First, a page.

ZURICH (Reuters) - Novartis AG on Wednesday shed some light on how an overhaul of its business could boost profitability even in a “brutal” era for health spending, saying the shake-up would have lifted core operating margins by 2.5 percentage points last year.
The Swiss drugmaker unveiled a series of deals worth over $25 billion in April in which it will get out of underperforming businesses and add higher margin cancer drugs from GlaxoSmithKline PLC.
Novartis’ actions are part of a wider trend among drugmakers to weed out weaker assets to concentrate on a smaller number of leading business as they expect aging populations to pressure healthcare budgets and increase the hurdles for reimbursement.
Basel-based Novartis said its new structure which focuses on its three so-called “powerhouse” divisions - pharmaceuticals, eye care and generics - would have lifted its core operating margin to 27.2 percent had the deals been completed last year.
The company reported a core operating income margin of 24.7 percent for 2013.
“We have shaped this company in a way that positions us incredibly well for next 10 years,” Chief Executive Joe Jimenez said in opening remarks for the company’s investor day in Basel.
“If you think about the three powerhouse divisions, we’re going to be a more focused company, a more profitable company, with the potential to grow faster.”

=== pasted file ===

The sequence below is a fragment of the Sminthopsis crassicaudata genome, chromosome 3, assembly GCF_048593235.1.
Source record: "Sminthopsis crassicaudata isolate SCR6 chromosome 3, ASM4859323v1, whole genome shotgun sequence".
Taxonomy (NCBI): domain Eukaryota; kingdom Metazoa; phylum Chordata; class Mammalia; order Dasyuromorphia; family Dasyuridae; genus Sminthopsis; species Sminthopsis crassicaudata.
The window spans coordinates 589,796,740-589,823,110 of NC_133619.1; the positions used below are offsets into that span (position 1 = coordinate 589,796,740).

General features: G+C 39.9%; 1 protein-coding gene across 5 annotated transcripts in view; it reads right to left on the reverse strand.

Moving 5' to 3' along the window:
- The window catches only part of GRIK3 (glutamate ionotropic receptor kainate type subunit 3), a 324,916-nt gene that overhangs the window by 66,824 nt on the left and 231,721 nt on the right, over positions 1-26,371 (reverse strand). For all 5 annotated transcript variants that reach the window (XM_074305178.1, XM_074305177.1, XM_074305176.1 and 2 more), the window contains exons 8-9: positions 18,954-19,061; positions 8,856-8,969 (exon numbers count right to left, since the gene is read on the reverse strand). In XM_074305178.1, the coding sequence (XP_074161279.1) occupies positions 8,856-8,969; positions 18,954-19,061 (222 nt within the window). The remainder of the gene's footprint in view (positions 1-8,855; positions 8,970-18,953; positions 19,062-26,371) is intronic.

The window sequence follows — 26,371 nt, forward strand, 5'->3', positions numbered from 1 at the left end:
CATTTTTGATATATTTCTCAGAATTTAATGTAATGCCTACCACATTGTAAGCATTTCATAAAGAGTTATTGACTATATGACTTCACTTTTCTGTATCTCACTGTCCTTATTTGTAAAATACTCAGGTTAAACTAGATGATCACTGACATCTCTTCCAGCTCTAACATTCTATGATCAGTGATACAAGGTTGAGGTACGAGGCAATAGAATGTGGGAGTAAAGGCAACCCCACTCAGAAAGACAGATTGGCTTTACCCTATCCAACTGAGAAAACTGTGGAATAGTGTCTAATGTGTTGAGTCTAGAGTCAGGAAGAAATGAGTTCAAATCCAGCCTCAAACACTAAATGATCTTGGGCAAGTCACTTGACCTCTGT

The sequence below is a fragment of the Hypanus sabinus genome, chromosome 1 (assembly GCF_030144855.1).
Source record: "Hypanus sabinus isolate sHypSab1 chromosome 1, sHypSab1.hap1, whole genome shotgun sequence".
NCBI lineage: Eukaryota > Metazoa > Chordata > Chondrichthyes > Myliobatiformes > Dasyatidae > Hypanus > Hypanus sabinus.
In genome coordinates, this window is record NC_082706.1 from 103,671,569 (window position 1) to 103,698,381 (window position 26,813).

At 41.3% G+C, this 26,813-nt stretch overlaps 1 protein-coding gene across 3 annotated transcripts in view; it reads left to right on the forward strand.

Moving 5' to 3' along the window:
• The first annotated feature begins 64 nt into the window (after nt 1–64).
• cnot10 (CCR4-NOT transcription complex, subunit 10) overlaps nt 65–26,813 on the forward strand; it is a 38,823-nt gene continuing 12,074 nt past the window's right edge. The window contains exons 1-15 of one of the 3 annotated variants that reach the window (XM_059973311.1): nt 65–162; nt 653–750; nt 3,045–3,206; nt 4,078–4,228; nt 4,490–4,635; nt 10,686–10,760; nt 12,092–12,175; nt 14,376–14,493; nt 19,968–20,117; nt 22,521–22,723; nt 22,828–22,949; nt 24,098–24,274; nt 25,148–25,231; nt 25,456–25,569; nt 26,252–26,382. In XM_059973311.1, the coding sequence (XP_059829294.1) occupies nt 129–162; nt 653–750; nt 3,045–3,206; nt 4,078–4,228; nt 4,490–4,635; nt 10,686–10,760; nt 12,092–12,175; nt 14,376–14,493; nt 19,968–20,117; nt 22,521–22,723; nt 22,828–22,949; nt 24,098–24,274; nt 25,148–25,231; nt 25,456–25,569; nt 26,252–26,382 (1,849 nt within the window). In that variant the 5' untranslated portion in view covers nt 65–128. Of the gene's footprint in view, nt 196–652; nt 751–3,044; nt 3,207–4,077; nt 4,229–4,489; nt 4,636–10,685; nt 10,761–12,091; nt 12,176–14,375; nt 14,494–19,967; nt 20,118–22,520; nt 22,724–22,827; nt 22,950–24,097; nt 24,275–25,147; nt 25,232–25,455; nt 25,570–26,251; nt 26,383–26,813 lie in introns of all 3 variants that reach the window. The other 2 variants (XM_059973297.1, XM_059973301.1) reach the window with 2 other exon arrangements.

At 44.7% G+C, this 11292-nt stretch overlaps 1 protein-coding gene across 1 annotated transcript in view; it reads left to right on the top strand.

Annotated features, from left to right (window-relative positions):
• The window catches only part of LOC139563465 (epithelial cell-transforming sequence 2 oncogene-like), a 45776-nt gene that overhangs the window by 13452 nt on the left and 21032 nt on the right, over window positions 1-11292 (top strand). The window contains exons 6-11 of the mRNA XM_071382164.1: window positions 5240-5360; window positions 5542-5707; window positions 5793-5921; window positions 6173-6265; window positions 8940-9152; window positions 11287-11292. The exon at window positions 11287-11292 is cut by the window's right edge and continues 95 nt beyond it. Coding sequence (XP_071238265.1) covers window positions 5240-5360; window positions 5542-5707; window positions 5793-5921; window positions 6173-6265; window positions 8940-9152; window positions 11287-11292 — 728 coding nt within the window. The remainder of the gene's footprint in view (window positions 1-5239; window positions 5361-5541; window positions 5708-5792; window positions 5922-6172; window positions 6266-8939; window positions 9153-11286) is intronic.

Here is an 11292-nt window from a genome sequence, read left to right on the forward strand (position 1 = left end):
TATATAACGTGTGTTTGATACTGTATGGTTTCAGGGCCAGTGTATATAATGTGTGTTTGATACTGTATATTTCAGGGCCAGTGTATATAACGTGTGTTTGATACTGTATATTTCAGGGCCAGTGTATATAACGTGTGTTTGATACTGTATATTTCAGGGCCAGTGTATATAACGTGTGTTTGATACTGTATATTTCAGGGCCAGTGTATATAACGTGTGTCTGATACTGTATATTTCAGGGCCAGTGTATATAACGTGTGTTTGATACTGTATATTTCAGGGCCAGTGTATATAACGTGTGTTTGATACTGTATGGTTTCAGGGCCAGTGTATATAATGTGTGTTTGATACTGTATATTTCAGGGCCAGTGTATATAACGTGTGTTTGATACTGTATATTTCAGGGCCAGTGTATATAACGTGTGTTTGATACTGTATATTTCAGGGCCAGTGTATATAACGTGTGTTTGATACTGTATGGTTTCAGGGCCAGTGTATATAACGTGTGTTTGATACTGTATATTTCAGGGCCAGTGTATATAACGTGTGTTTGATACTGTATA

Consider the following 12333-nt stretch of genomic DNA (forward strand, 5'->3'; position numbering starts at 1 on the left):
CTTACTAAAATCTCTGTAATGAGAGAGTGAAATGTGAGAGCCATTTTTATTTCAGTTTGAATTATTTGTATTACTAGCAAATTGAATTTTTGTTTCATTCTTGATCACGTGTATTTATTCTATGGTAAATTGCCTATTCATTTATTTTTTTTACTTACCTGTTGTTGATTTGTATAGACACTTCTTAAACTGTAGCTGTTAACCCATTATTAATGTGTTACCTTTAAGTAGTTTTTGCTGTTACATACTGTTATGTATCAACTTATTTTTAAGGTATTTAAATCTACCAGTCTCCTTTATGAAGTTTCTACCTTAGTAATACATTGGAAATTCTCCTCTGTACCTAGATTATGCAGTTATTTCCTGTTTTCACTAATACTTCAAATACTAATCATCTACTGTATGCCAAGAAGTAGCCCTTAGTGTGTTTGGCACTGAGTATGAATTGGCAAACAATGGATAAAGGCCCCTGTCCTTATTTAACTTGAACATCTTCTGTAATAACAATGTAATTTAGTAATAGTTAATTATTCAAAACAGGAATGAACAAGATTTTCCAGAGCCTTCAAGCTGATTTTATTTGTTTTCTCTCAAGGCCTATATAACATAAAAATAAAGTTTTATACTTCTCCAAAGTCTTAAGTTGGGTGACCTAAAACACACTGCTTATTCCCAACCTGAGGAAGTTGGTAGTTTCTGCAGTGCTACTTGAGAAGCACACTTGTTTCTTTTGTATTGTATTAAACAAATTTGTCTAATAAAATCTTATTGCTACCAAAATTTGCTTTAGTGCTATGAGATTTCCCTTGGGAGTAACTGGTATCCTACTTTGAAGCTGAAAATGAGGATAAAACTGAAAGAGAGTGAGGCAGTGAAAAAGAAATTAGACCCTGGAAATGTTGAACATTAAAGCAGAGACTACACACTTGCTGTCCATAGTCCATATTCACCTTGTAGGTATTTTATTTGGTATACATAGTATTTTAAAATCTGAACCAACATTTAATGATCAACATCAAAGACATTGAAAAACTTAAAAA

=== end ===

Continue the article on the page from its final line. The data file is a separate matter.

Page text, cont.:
Jimenez told investors and analysts the 2.5 percentage point margin improvement was a “one-time” reset and said there was still work to do to grow the company’s margin over time.
He held off from guiding for an improvement in margins each year for the next five years since Novartis may need to invest in new product launches, but said the trend will be upwards.
Novartis also wants to consolidate some back-office functions - which are currently spread across all divisions and account for over $6 billion in expenses - into one shared service organization to further reduce costs.
Shares in Novartis were trading 0.4 percent higher at 81.15 francs by 0909 GMT, ahead of the European healthcare sector index.
As part of the overhaul, Novartis is hiving off its three smaller units which it said lacked global scale to compete in what could be a “brutal” environment if economic growth slows and authorities cut healthcare spending.
It is selling its animal health business to Eli Lilly and Co and its vaccines, excluding flu to GSK. Novartis will also form a joint venture with GSK for its consumer health unit. The deals are expected to close in the first half of next year.
Adding GSK’s cancer drugs should help the company continue to grow even once leukemia drug Glivec - it’s biggest seller in 2013 - loses patent protection from 2016, Jimenez said.
In its Alcon eye care business, Jimenez said he was not happy with the growth rate and the priority would be to accelerate sales in the division while maintaining the margin.
He said the Sandoz generics business would serve as an important foothold into emerging markets and should help it push ahead with growth in developing regions.
One non-core asset that was not addressed in Novartis’ portfolio review is its $16 billion stake in cross-town rival Roche. Jimenez poured cold water on expectations the holding could also be divested, saying the company currently had no intention of exiting the stake.
Reporting by Caroline Copley; Editing by Himani Sarkar and Jane Merriman